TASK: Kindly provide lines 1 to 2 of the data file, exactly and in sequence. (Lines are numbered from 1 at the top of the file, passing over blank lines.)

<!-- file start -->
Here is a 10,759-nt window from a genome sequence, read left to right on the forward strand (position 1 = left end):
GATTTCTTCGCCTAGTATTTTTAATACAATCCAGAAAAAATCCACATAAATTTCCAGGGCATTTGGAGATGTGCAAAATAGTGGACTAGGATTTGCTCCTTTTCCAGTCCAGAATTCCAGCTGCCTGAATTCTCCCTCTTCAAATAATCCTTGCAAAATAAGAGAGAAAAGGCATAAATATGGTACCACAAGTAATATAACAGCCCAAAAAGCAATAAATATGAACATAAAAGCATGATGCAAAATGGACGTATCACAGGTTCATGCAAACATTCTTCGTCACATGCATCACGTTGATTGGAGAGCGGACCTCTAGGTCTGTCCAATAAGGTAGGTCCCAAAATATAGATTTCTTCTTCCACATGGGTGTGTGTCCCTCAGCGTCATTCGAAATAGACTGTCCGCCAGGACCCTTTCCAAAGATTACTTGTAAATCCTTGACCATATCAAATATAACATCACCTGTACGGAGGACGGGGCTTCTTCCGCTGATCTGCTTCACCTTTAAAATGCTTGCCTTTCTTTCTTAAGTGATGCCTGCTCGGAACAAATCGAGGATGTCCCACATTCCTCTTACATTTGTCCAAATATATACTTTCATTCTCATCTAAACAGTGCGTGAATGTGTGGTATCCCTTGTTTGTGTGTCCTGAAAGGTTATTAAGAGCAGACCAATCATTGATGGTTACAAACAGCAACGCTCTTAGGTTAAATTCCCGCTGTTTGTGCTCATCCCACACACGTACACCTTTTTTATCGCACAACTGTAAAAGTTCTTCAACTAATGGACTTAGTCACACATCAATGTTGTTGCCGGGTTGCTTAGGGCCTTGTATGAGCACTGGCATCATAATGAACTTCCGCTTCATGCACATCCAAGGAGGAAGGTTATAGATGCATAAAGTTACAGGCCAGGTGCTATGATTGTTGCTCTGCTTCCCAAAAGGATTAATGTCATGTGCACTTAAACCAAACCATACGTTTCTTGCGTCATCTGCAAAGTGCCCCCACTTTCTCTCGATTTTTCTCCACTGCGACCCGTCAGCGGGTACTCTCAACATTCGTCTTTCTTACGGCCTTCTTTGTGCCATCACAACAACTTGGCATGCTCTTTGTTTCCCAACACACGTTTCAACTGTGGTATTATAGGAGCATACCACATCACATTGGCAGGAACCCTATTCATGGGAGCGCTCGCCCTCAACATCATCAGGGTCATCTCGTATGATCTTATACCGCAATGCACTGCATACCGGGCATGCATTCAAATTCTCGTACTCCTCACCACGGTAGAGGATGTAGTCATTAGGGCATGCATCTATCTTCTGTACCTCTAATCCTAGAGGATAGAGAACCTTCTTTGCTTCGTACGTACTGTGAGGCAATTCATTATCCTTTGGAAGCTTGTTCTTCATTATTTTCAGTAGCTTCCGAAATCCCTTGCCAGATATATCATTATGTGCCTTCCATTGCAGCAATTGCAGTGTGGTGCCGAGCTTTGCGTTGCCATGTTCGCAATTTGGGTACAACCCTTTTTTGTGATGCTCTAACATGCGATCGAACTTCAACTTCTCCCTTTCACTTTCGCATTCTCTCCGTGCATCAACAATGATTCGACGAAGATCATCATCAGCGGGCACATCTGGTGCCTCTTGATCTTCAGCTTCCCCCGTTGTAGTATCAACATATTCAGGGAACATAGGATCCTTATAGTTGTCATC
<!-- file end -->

Here is a 10,759-nt window from a genome sequence, read left to right on the forward strand (position 1 = left end):
GATTTCTTCGCCTAGTATTTTTAATACAATCCAGAAAAAATCCACATAAATTTCCAGGGCATTTGGAGATGTGCAAAATAGTGGACTAGGATTTGCTCCTTTTCCAGTCCAGAATTCCAGCTGCCTGAATTCTCCCTCTTCAAATAATCCTTGCAAAATAAGAGAGAAAAGGCATAAATATGGTACCACAAGTAATATAACAGCCCAAAAAGCAATAAATATGAACATAAAAGCATGATGCAAAATGGACGTATCACAGGTTCATGCAAACATTCTTCGTCACATGCATCACGTTGATTGGAGAGCGGACCTCTAGGTCTGTCCAATAAGGTAGGTCCCAAAATATAGATTTCTTCTTCCACATGGGTGTGTGTCCCTCAGCGTCATTCGAAATAGACTGTCCGCCAGGACCCTTTCCAAAGATTACTTGTAAATCCTTGACCATATCAAATATAACATCACCTGTACGGAGGACGGGGCTTCTTCCGCTGATCTGCTTCACCTTTAAAATGCTTGCCTTTCTTTCTTAAGTGATGCCTGCTCGGAACAAATCGAGGATGTCCCACATTCCTCTTACATTTGTCCAAATATATACTTTCATTCTCATCTAAACAGTGCGTGAATGTGTGGTATCCCTTGTTTGTGTGTCCTGAAAGGTTATTAAGAGCAGACCAATCATTGATGGTTACAAACAGCAACGCTCTTAGGTTAAATTCCCGCTGTTTGTGCTCATCCCACACACGTACACCTTTTTTATCGCACAACTGTAAAAGTTCTTCAACTAATGGACTTAGTCACACATCAATGTTGTTGCCGGGTTGCTTAGGGCCTTGTATGAGCACTGGCATCATAATGAACTTCCGCTTCATGCACATCCAAGGAGGAAGGTTATAGATGCATAAAGTTACAGGCCAGGTGCTATGATTGTTGCTCTGCTTCCCAAAAGGATTAATGTCATGTGCACTTAAACCAAACCATACGTTTCTTGCGTCATCTGCAAAGTGCCCCCACTTTCTCTCGATTTTTCTCCACTGCGACCCGTCAGCGGGTACTCTCAACATTCGTCTTTCTTACGGCCTTCTTTGTGCCATCACAACAACTTGGCATGCTCTTTGTTTCCCAACACACGTTTCAACTGTGGTATTATAGGAGCATACCACATCACATTGGCAGGAACCCTATTCATGGGAGCGCTCGCCCTCAACATCATCAGGGTCATCTCGTATGATCTTATACCGCAATGCACTGCATACCGGGCATGCATTCAAATTCTCGTACTCCTCACCACGGTAGAGGATGTAGTCATTAGGGCATGCATCTATCTTCTGTACCTCTAATCCTAGAGGATAGAGAACCTTCTTTGCTTCGTACGTACTGTGAGGCAATTCATTATCCTTTGGAAGCTTGTTCTTCATTATTTTCAGTAGCTTCCGAAATCCCTTGCCAGATATATCATTATGTGCCTTCCATTGCAGCAATTGCAGTGTGGTGCCGAGCTTTGCGTTGCCATGTTCGCAATTTGGGTACAACCCTTTTTTGTGATGCTCTAACATGCGATCGAACTTCAACTTCTCCCTTTCACTTTCGCATTCTCTCCGTGCATCAACAATGATTCGACGAAGATCATCATCAGCGGGCACATCTGGTGCCTCTTGATCTTCAGCTTCCCCCGTTGTAGTATCAACATATTCAGGGAACATAGGATCCTTATAGTTGTCATC